16 The mechanisms of breathing worksheet 2F Taking a breath is a result of a message from the brain being sent to the lungs. This message is sent because of the growing level of carbon dioxide in the blood stream. It is possible to voluntarily hold the breath for quite a long time. However even people who are good at doing this must eventually take another breath.

17 INSPIRATION

18 EXPIRATION

19 The recovery process Recovery from vigorous exercise: Worksheet 2G

20 Measures of the Respiratory system Vital capacity: Vital capacity refers to the largest volume of air that can be expired after the deepest possible inspiration. Tidal volume: Tidal volume is the amount of air that is breathed in and out whether at rest or during exercise.

21 The effects of exercise and training on the respiratory system The production of carbon dioxide, water and the release of energy

22 The effects of exercise and training on the respiratory system Adults take between breaths per minute when resting, however during exercise we breath more frequently in order to meet the need for increased oxygen. Humans can increase their breathing rate up to 50 breaths per minute during intense activity.

23 How do we measure breathing? Apart from running for the bus there are 5 tests of respiratory performance  Vital Capacity. The maximum amount of air that can be breathed out (about 4.5 litres).  Residual Volume. The amount left in the lungs (about 1.5 litres).  Respiratory Rate. How many breaths we take depending on activity.  Tidal Volume. The amount of air taken in or out depending on the size of the lung.  Minute Volume. How much air is breathed in a minute (tidal volume x respiratory rate)*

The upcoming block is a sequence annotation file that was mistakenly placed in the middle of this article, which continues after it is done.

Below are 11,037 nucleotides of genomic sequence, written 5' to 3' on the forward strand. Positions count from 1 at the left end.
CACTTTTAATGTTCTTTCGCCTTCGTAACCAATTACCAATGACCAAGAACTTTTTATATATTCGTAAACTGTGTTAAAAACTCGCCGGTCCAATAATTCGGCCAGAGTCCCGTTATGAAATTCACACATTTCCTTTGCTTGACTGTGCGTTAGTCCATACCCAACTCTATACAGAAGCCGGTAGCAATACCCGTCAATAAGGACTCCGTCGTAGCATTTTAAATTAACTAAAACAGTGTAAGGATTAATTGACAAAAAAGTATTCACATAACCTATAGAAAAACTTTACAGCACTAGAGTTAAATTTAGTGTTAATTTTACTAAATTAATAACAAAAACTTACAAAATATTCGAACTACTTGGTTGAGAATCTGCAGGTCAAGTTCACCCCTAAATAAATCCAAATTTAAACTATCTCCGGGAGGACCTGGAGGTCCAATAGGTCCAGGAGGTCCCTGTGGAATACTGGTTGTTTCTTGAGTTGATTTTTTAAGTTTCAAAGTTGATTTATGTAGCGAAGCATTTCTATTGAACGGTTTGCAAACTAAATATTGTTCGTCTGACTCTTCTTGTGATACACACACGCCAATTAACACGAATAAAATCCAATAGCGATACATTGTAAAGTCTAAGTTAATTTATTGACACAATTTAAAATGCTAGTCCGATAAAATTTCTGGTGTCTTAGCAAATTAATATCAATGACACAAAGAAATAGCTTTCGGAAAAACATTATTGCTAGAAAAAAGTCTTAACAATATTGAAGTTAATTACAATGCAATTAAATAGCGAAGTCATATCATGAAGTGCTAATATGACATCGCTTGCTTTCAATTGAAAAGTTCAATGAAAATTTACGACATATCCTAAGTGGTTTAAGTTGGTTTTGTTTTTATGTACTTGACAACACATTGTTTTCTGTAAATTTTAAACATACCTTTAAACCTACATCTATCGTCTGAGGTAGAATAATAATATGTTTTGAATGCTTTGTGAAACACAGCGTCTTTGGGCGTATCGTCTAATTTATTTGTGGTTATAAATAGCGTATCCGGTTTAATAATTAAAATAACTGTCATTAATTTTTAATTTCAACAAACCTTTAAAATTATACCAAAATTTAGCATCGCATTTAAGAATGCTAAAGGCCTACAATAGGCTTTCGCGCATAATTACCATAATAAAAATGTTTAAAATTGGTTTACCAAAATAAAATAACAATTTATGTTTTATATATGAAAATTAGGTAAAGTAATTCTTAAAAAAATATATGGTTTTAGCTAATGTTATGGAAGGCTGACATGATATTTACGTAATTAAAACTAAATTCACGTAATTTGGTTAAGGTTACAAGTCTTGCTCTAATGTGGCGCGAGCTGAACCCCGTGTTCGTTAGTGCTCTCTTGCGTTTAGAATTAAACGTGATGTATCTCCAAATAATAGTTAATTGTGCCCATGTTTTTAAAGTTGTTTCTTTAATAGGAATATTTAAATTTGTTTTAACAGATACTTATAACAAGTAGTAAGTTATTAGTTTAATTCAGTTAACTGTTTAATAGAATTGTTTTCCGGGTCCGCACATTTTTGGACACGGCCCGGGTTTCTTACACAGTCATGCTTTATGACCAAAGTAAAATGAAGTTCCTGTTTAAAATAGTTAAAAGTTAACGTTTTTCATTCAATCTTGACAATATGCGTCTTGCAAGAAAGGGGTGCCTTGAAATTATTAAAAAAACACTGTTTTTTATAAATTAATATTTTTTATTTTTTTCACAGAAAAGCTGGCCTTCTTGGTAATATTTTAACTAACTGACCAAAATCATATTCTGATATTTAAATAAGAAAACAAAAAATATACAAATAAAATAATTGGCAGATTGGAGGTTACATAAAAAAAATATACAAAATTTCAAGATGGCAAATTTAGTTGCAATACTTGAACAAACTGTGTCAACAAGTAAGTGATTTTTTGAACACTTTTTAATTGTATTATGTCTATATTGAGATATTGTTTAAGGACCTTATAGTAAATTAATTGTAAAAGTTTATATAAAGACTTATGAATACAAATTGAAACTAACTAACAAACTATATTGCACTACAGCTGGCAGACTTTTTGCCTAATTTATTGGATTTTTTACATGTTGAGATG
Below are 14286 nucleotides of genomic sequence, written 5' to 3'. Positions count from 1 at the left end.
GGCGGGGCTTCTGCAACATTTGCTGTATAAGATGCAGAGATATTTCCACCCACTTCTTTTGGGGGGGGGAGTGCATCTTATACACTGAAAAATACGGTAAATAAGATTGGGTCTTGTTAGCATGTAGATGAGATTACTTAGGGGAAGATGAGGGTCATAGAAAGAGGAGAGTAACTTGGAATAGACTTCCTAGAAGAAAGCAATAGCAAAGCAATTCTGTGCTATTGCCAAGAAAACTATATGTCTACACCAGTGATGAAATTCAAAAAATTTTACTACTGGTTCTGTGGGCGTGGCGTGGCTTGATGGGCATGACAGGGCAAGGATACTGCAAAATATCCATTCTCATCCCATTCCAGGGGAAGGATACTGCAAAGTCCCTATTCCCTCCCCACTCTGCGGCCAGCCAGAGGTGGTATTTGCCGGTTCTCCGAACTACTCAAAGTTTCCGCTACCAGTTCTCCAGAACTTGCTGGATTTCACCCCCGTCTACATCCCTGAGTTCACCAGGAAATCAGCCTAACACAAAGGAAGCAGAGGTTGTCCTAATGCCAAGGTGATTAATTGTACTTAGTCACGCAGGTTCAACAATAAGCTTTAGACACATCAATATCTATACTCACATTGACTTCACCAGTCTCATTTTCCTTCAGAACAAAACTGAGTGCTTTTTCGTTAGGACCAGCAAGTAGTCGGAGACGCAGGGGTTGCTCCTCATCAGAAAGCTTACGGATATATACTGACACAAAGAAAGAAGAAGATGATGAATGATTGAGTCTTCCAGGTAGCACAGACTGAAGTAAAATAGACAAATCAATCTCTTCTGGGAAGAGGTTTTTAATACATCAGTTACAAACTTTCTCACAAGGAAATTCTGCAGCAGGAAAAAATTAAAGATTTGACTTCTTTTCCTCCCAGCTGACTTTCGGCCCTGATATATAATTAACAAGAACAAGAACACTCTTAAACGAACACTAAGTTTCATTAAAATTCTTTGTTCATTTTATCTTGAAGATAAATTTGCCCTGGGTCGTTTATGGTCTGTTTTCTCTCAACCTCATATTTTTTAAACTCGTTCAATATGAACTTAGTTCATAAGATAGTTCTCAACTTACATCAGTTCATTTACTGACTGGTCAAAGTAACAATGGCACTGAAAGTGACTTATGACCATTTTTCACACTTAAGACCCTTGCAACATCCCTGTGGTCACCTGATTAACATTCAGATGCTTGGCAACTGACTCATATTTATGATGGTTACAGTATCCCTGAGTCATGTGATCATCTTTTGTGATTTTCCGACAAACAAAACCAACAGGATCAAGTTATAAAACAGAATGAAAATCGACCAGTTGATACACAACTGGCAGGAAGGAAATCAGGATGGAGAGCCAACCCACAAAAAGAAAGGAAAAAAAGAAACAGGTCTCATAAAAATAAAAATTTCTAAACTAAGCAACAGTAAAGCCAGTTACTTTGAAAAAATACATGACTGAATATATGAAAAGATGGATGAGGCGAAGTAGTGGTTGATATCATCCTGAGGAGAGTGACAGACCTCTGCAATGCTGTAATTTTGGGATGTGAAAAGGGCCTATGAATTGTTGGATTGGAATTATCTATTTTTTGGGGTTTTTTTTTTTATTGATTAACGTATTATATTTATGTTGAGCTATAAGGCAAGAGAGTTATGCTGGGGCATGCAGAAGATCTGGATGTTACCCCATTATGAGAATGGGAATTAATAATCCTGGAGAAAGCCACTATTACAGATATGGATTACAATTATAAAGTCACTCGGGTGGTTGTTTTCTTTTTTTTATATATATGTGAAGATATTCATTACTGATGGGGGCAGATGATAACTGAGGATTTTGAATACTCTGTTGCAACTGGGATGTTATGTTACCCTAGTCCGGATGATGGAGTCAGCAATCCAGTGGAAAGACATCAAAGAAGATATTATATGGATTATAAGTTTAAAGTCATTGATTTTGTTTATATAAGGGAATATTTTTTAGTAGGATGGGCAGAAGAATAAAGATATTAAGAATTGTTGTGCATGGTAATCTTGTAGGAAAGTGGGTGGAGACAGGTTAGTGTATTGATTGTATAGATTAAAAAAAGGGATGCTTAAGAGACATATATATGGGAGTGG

24 Are you fit? (healthy fit that is) Why is it that fit athletes hardly get out of breath while less fit people huff and puff?  Athletes get fitter through training.  Their bodies are able to use oxygen more efficiently.  They use the maximum amount of oxygen that can be used during exercise. This is known as V0 2 max.  Very fit athletes such as middle and long distance runners work at about 85% of their maximum.  non athletes are at 65%.*

25 The benefits of exercise and training on the respiratory system Exercise and training develops and affects the circulatory and respiratory systems; – stronger heart muscle, – increased stroke volume, – increased cardiac output, – lower resting heart rate, – more efficient gaseous exchange, – increased vital capacity, – increased tidal volume, – increased oxygen debt tolerance

26 The effects and needs of different activities on the respiratory system Different physical activities will put different demands on the respiratory system. Some activities put a LARGE DEMAND on the system (meaning heavy breathing) and some activities put a SMALL DEMAND on the system (meaning easy breathing). ACTIVITY: Can you label the following activities, as either making a LARGE DEMAND or a SMALL DEMAND on the respiratory system?